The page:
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The truth about thread count

Thread count. If you’re searching for new sheets, you’re certain to have come across this term. 

In fact, many bed sheet marketers would have you believe thread count is the determining factor when it comes to quality. That the higher the thread count, the better the sheet.

Yet, in truth, thread count isn’t all that a reliable measure of quality.

That’s not to say it doesn’t matter at all. Only that thread count alone can’t be used to determine the softness of your sheets.

Material, weave, treatment and finish are just as important as thread count. Perhaps more so. 

So why the inordinate focus on thread count? And how can one look past the marketing smoke-and-mirrors to choose a sheet that embodies true quality?

Let’s uncover the truth.

If there’s one thing to take away from this, it’s that a higher thread count does not always mean better quality.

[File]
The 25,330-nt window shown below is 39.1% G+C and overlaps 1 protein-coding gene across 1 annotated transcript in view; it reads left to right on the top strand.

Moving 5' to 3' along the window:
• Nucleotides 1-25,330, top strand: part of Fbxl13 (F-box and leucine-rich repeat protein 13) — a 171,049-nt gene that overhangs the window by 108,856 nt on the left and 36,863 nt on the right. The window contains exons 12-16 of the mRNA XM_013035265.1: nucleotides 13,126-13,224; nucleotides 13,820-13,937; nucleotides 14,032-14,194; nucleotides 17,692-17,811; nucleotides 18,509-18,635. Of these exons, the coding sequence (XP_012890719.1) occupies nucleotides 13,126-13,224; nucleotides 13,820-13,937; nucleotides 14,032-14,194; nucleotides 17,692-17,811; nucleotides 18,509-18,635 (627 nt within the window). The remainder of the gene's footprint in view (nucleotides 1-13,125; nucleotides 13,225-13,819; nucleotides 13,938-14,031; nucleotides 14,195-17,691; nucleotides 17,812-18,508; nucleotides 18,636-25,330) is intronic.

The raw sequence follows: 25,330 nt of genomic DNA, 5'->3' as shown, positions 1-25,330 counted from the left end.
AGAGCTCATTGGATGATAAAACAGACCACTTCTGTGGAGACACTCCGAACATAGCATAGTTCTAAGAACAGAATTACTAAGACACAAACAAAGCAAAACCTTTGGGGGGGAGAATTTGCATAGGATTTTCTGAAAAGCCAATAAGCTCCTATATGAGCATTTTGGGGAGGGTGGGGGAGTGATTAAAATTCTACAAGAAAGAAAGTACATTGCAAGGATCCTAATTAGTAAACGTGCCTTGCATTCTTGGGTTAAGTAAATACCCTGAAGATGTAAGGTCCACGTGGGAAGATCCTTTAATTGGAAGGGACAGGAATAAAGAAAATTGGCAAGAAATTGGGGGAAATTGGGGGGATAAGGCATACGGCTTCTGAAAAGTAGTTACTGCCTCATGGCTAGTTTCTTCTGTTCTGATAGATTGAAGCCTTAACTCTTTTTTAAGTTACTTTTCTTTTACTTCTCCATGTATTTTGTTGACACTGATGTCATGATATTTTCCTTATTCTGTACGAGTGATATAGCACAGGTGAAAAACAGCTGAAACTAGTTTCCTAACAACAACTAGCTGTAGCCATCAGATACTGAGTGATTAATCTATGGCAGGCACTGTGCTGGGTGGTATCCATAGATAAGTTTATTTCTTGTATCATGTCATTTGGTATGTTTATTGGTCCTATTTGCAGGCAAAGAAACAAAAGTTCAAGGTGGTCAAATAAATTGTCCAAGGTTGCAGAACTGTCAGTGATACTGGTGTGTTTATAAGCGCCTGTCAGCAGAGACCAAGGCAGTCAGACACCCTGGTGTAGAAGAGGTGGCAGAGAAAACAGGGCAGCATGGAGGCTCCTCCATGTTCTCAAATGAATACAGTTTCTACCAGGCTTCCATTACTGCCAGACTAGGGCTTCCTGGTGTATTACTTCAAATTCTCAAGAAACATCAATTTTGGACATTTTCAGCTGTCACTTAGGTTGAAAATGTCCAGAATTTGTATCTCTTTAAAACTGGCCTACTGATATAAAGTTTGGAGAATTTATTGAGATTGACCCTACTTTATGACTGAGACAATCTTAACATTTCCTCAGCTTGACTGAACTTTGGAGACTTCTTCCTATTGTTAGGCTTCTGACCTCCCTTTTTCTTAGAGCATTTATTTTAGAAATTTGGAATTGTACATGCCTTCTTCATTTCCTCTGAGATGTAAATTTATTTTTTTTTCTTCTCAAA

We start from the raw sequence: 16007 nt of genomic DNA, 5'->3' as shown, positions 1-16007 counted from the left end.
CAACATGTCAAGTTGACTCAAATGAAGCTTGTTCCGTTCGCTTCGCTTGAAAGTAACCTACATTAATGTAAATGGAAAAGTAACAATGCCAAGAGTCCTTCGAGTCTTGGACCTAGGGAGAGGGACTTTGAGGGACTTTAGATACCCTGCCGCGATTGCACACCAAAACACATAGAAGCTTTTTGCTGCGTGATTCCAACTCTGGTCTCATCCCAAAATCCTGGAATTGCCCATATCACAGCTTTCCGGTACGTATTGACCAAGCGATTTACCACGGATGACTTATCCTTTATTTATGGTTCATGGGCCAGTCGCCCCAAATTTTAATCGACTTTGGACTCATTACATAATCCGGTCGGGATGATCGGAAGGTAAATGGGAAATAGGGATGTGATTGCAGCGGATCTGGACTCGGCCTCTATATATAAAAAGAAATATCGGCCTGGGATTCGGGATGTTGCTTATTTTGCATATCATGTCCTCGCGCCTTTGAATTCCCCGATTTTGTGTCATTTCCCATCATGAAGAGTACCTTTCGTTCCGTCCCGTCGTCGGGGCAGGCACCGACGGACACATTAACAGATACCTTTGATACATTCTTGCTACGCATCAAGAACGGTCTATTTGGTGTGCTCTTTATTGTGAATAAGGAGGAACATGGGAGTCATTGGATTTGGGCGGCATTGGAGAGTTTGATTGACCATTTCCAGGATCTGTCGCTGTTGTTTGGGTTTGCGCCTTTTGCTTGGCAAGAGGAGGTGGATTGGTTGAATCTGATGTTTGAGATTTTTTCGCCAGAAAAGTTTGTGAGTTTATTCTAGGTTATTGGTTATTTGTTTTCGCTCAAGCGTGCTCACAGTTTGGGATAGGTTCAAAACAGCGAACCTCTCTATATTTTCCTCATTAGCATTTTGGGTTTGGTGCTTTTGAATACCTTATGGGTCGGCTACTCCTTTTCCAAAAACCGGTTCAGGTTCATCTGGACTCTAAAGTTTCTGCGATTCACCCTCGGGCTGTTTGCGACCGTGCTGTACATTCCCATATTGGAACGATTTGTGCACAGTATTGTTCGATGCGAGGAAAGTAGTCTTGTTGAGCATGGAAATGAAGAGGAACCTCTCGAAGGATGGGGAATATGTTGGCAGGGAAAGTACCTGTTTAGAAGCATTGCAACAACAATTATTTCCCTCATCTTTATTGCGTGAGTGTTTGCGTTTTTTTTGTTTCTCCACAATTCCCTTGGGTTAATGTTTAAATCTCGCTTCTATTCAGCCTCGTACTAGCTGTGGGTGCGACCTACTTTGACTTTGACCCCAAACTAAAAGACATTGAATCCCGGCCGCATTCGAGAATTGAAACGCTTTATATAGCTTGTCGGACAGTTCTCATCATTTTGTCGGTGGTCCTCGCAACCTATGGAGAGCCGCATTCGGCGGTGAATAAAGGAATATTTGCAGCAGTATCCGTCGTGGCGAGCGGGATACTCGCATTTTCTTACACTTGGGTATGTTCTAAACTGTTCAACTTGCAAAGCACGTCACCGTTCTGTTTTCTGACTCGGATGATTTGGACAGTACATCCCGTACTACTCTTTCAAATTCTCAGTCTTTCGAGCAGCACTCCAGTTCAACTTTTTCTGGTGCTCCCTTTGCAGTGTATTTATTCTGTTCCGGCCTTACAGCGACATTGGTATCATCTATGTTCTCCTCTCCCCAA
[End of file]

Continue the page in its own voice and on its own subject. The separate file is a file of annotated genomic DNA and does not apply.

What is thread count?

To first understand why thread count has become common parlance within the industry, we have to know what it is.

Imagine, if you will, getting up close with your bed sheet. There you’ll see lines of thread running vertically and horizontally. This is known as the weave.

Now imagine you were inclined to count all the threads within a square area. The number of horizontal threads (called the weft) multiplied by the number of vertical threads (warp) determines the thread count.

Why is thread count important?

Or, where did the obsession with thread count originate?

It actually came about as a way to standardise the sale of fabric. 

Way back when, in the early part of the last century, white sheeting fabric was sold by the metre.

Housekeepers would buy fabric of a certain thread count, take it home and hem it. Higher thread count fabric tended to be finer. But the selection was narrow and overall quality was similar.

Jump forward to the 1970s, weaving looms improved in size, speed and quality. Manufacturers could now weave better quality fabric, quickly and across a larger area. Real differences emerged between thread count and quality. And sheets began to be sold based on this difference.

In the 90s/00s the thread count obsession really took off. Marketers identified it as a way to set their product apart. Thread count chicanery saw brands make increasingly more absurd claims in an attempt to best their competition. Thread count was no longer a reliable way to differentiate between sheets and instead became a marketing ploy.